# Area Code Mathematics

Note: Due to the fast growth in the number of area codes (new area codes being added monthly), this lesson is no longer valid as written. You can use this lesson along with the 2001 Area Code map (as written) or you can create new questions to accompany a current Area Code map (source provided). As another alternatve, you might adapt this lesson by creating your own questions based on area codes in your state or region. Return to Phone Book Math

 Subjects Mathematics Arithmetic Social Sciences Geography Grades 3-5, 6-8, 9-12

Brief Description

Students solve math problems based on a U.S. area code map.

Objectives

Students will solve grade-appropriate math problems (for example, three-digit addition, subtraction, or multiplication) using the telephone area codes supplied on a U.S. area code map.

Keywords

• Internet access or an area code map (or a transparency of an area code map and an overhead projector) from your local phone directory or from a Web page such as
Area Codes Map (current) or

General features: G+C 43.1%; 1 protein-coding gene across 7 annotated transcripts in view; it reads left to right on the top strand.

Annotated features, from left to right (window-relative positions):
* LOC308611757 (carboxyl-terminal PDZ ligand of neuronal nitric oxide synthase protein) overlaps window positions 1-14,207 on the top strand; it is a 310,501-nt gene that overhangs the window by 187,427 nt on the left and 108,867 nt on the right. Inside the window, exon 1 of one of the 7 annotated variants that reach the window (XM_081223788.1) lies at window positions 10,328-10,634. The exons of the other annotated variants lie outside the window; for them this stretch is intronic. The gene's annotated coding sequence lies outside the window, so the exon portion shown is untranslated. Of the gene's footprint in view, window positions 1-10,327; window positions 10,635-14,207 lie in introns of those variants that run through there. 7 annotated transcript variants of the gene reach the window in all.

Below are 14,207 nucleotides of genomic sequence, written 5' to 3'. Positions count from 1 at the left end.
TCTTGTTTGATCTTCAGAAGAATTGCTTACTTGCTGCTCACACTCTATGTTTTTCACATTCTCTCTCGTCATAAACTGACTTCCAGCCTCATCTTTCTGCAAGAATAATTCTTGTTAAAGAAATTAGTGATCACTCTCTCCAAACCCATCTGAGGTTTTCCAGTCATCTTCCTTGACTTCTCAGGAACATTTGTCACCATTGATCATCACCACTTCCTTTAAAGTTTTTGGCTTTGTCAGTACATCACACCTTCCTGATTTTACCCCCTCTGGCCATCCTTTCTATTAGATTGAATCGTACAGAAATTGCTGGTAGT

Area Codes Map (2001))
• paper
• pens or pencils

Lesson Plan

Provide students with access to a telephone area code map. Hand out work sheets with grade-appropriate problems for students to solve, or call out math problems for individuals or groups to solve. For example, using the 2001 map (link above)
• Grade 2 and up: What is the total of Idaho and North Dakota? (This problem requires no carrying: 208 + 701 = 909)
• Grade 3 and up: What is the total of western Nebraska and the area that includes Wichita, Kansas? (This problem requires simple carrying: 308 + 316 = 624)
• Grade 4 and up: What is the total of Alabama? (256 + 205 + 334 + 251 = 1,046)
• Grade 5 and up: What is the difference between western Colorado and northernmost Arizona? (970 - 928 = 42)
• Grade 6 and up: Which state multiplied times 2 equals Vermont? (Vermont is area code 802; Rhode Island is area code 401. 401 x 2 = 802)

Assessment

Students correctly solve 75 percent of the problems.

Lesson Plan Source

Education World

Submitted By

Gary Hopkins

National Standards